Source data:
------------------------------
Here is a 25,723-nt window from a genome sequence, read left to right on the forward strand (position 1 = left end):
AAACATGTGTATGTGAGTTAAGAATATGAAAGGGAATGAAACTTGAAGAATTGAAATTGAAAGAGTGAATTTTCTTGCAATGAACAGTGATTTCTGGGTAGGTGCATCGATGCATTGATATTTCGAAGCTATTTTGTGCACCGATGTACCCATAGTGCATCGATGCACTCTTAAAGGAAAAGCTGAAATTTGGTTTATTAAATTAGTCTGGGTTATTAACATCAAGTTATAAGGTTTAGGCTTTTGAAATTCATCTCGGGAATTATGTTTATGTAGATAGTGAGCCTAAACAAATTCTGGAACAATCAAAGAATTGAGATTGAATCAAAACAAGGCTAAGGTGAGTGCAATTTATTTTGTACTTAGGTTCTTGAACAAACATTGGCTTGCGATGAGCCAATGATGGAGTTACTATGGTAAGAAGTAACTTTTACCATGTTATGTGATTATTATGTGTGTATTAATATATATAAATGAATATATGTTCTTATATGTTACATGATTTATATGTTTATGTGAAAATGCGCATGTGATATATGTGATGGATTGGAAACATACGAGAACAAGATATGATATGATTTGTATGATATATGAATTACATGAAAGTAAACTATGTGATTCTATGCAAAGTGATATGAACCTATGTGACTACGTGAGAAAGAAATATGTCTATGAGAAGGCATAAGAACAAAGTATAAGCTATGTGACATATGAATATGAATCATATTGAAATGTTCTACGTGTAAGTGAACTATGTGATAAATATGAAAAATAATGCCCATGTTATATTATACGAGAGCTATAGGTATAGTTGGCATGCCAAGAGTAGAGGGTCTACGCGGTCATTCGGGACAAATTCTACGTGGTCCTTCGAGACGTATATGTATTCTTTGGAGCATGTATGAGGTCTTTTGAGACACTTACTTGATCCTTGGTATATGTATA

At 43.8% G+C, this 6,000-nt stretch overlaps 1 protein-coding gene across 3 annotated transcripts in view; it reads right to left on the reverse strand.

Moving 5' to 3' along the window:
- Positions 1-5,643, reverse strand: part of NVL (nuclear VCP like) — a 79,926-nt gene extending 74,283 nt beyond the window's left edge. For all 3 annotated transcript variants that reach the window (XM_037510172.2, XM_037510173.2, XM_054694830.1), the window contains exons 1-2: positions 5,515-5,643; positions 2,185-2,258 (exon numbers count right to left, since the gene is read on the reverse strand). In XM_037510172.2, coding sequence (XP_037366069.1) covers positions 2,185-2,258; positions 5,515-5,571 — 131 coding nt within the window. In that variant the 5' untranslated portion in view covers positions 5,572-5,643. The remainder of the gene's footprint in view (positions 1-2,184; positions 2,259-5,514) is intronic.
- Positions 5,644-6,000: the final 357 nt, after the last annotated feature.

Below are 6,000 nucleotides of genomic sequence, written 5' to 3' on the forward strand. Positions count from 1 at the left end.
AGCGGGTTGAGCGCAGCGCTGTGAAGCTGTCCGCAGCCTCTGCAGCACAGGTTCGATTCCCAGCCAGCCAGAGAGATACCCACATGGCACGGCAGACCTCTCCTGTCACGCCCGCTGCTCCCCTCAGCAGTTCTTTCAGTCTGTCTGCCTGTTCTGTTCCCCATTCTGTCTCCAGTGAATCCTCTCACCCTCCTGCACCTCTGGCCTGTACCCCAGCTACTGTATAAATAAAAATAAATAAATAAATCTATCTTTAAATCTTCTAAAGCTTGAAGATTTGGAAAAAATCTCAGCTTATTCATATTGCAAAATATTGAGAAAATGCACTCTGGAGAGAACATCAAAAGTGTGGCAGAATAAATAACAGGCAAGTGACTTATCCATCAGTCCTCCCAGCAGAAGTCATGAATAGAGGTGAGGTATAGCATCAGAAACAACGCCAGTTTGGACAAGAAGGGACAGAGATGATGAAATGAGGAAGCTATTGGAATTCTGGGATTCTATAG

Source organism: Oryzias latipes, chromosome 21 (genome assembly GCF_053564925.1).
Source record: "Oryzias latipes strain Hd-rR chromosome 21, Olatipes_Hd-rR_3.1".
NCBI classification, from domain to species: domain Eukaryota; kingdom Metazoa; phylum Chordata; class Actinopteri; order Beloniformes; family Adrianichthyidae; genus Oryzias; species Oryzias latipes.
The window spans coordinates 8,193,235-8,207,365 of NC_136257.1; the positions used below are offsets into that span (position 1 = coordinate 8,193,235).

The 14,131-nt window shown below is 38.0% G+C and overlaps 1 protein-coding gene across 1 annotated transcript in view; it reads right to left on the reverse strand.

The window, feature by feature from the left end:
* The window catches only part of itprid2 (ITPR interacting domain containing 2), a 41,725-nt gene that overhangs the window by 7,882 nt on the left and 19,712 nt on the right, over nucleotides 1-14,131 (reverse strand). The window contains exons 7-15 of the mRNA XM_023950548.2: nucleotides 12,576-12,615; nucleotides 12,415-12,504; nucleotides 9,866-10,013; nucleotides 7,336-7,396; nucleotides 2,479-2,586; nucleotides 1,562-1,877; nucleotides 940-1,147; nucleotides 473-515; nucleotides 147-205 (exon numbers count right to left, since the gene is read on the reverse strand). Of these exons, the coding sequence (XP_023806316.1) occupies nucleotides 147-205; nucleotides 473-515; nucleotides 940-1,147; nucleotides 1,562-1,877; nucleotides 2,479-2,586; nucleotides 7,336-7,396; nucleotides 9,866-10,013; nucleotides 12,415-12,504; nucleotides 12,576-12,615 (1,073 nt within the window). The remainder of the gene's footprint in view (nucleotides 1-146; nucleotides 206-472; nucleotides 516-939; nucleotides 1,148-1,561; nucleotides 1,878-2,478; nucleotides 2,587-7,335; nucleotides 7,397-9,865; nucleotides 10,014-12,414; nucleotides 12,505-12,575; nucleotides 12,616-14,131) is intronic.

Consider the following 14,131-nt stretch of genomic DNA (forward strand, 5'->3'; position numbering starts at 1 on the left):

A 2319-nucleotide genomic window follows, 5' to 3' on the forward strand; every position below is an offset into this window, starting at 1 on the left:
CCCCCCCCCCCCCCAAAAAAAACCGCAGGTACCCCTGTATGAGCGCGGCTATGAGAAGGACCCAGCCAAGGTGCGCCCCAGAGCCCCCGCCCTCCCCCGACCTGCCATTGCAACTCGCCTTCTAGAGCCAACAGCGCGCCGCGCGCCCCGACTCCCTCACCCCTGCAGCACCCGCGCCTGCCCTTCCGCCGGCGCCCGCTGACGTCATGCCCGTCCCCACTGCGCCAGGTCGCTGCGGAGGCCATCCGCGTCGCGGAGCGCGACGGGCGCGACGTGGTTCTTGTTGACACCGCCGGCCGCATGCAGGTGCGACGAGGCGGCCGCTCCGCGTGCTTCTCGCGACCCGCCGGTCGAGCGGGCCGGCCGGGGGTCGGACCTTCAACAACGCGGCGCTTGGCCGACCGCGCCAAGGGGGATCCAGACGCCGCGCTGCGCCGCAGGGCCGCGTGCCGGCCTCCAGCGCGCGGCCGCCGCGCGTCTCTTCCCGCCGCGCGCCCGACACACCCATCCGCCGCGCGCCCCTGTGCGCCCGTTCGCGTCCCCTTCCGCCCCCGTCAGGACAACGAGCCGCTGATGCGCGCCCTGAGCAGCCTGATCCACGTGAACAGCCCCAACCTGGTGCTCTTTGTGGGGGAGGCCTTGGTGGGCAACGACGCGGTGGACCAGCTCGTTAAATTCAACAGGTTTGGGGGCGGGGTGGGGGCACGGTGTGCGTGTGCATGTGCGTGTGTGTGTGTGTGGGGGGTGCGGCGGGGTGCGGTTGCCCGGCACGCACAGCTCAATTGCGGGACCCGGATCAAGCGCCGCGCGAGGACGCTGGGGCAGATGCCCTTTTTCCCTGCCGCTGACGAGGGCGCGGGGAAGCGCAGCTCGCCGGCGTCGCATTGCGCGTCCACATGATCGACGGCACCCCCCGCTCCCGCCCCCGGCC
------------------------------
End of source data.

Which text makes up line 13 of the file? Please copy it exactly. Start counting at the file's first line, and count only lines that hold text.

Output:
The 14,131-nt window shown below is 38.0% G+C and overlaps 1 protein-coding gene across 1 annotated transcript in view; it reads right to left on the reverse strand.